Sunday, January 24, 2010

44 deemed universities to be de-recognized; 16 are in Tamil Nadu

The Union Ministry of Human Resource Development (MHRD) has decided to de-recognize as many as 44 deemed universities, spelling uncertainty for nearly 200,000 students who are enrolled with them. MHRD's decision amounts to an acknowledgement of irregularities in conferring the deemed tag to these institutions under the first UPA government in which Arjun Singh was the HRD minister. The 44 deemed universities, including one promoted by I&B minister of state S Jagathrakshakan, three government-sponsored ones, and some in the national capital region (Delhi and its satellite towns), such as Manav Rachna, Shobit and Santosh, are spread across the country. These deemed universities were found deficient on many grounds ranging from lack of infrastructure to lack of evidence of expertise in disciplines they claim to specialize in.

The big step, as reported first by TOI, was taken after clearance from Prime Minister Manmohan Singh and UPA chairperson Sonia Gandhi and is also an indictment of the manner in which the deemed status was doled out during the tenure of the last HRD minister, Arjun Singh. Although the list includes many that were given deemed status during Murli Manohar Joshi's time too, the list of those red-pencilled indicates how during Arjun Singhs tenure, the deemed status was virtually up for grabs.

The MHRD emphasized that the affected students would be taken care of. The ministry's task force has recommended that institutions not found fit for deemed university status revert to status quo ante as an affiliated college of the state university of jurisdiction so that students would be able to complete their ongoing courses and obtain degree from the affiliating university. Similarly, medical and dental colleges not found suitable can affiliate to a state university or a state medical university. In case, the institution is unable to obtain affiliation, efforts would be made to facilitate the migration/reenrolment of the affected students in other institutions. Doctoral students would have to re-register in affiliating universities and those in distance education should either go to IGNOU or state open universities.

In an affidavit filed in the Supreme Court in the Viplav Sharma vs Union of India case, the HRD ministry said the review committee found only 38 institutes fit to have the deemed university status. Another 44 were found deficient in some aspects which need to be rectified over the next three years. With Supreme Court likely to approve HRDs action, it is unlikely that government will have to face any litigation. These 44 deemed universities have 119,363 students at the undergraduate and postgraduate levels. In addition, there are 2,124 students pursuing research at M.Phil. and Ph.D. levels and another estimated 74,808 students pursuing distance education programmes. As many as 41 of the 44 deemed universities have several constituent institutions under them, which would further swell the number of affected students.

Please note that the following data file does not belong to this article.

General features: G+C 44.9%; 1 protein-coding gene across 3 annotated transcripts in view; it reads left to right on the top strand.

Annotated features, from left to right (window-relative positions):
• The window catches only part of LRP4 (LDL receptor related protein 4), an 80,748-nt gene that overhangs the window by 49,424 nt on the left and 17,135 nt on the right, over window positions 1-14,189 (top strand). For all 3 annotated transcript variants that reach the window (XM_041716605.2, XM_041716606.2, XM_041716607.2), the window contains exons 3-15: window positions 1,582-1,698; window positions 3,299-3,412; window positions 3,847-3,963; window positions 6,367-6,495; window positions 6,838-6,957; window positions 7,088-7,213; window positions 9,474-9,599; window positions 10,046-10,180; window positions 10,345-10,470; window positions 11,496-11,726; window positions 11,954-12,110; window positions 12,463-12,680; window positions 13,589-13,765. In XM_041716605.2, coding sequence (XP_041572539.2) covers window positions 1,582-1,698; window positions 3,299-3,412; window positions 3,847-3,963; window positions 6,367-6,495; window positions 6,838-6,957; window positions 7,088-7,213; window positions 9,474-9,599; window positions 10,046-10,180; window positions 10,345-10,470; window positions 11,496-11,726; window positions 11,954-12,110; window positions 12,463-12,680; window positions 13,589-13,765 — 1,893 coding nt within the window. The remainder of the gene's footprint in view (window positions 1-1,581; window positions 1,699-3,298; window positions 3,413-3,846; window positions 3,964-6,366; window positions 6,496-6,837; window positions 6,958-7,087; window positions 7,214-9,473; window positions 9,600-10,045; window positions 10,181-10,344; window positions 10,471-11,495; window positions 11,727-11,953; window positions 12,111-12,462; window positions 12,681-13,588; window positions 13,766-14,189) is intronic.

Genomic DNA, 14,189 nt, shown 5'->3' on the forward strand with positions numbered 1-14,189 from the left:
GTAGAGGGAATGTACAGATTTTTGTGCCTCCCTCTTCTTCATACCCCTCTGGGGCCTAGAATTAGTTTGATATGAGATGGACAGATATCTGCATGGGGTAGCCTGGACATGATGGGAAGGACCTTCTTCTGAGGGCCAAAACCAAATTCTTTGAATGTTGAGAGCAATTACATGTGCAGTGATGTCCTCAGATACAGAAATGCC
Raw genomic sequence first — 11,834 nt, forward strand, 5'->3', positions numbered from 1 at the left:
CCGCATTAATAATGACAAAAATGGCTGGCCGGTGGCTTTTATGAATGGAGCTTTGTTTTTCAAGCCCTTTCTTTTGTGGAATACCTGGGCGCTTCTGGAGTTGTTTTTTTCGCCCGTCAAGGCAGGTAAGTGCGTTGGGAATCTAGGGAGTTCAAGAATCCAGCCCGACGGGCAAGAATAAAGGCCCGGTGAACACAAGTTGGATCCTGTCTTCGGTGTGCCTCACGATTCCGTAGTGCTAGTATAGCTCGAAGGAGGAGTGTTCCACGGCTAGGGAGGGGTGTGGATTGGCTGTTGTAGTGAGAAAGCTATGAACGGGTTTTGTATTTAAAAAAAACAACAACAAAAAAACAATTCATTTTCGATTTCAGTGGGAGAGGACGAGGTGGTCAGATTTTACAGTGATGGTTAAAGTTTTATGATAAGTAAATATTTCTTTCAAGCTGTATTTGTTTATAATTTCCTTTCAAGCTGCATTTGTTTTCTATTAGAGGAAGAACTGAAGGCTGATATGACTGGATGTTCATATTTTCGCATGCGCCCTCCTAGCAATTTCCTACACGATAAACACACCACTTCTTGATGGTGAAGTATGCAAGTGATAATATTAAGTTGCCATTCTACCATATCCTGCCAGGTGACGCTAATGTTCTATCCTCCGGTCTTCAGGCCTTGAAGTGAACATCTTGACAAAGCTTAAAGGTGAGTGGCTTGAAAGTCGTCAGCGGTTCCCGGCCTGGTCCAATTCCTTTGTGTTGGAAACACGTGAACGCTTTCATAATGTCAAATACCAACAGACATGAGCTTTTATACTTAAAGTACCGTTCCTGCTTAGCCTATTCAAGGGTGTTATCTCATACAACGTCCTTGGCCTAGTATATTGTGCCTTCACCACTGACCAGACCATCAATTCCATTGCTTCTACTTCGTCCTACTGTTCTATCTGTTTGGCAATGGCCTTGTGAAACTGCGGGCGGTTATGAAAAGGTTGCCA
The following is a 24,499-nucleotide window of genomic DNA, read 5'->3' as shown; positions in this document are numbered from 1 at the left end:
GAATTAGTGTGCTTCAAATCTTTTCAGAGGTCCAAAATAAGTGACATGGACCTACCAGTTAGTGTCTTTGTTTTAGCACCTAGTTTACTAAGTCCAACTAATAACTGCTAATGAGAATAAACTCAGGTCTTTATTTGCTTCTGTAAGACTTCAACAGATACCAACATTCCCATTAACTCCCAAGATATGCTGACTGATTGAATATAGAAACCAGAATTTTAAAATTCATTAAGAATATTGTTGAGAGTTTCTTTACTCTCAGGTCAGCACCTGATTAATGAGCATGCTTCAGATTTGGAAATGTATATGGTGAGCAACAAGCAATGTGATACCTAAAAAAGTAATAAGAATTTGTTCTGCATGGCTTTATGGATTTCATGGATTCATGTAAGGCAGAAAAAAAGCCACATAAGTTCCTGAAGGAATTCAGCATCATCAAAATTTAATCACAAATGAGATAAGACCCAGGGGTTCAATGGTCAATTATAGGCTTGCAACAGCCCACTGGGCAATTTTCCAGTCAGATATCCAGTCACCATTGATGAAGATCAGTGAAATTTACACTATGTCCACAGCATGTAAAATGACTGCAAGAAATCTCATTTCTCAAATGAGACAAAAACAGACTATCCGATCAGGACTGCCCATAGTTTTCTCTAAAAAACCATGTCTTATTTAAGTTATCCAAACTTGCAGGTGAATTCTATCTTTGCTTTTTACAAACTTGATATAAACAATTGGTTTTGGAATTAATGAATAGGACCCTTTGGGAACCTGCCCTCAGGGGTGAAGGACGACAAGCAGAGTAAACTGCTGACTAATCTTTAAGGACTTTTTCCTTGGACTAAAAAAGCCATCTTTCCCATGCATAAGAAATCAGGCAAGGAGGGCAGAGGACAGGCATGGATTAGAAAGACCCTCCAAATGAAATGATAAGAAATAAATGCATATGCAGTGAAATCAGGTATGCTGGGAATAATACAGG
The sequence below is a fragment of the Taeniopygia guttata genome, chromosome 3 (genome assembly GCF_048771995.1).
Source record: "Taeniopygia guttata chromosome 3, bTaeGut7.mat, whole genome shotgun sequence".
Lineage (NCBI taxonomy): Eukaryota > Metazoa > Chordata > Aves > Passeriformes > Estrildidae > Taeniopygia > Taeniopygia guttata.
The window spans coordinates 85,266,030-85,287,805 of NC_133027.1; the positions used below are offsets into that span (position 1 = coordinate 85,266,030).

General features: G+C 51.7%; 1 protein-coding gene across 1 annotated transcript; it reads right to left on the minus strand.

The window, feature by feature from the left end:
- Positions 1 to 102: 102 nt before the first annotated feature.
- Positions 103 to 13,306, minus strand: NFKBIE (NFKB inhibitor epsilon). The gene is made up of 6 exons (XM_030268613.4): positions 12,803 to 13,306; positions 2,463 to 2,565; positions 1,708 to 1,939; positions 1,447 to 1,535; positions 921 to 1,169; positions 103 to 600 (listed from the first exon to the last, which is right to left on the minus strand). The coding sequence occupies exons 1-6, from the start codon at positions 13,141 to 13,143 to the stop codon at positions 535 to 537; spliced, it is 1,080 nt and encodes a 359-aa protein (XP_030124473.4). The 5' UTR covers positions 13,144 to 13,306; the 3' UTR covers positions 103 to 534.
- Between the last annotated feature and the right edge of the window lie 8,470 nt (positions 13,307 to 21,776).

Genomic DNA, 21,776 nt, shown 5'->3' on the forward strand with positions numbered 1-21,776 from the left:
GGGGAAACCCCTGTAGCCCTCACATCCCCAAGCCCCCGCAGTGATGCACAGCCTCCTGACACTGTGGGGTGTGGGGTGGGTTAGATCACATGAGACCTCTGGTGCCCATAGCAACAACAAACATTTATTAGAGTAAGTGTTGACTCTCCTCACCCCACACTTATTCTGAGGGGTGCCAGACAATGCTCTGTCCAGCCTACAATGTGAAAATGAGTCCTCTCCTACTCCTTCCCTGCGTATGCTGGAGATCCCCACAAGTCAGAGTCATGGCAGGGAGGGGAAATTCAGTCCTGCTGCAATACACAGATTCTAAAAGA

Tamil Nadu has the distinction of having 16 of the 44 de-recognized deemed universities. Karnataka has six de-recognized deemed universities; Uttar Pradesh four; Haryana, Uttarakhand, Rajasthan and Maharashtra three each; Gujarat, Orissa, Andhra Pradesh, Delhi, Bihar, one each.

With 16 deemed universities from Tamil Nadu and one from Puducherry coming into focus consequent to the centres submission in the Supreme Court that their status as independent universities must be withdrawn, there is widespread concerns regarding the future of the thousands of students enrolled in these institutions. Significantly, four of the deemed universities against which action has been recommended, are administered by politicians or their kin.

While the Bharath University was founded by union minister of state for information S. Jagathrakshakan, the St. Peters University was founded by former Tamil Nadu education minister and AIADMK MP M. Thambidurai. Likewise, the Dr. MGR University is administered by A C Shanmugham, a former AIADMK MP and the Periyar Maniammai University is administered by a trust managed by K Veeramani, leader of the Dravidar Kazhagam. And at least four of these deemed universities PRIST in Thanjavur, Vinayaka Missions in Salem, St. Peters in Chennai, and Periyar Maniammai in Thanjavur have also enrolled thousands of students in several courses offered through the distance education mode and study centres spread all over the country.

While the Tandon Committee, on whose recommendations the centre had filed its affidavit in the Supreme Court, has drawn up a comprehensive scheme to ensure that education of these students is not disrupted, the state government has decided to adopt a wait and watch policy. We will wait for the courts verdict on how to integrate the students (who had enrolled in deemed universities) in regular universities. The Supreme Court should give directions on this and we will comply with it, Tamil Nadu higher education minister K. Ponmudy said.

Source: The Times of India, January 19, 2010

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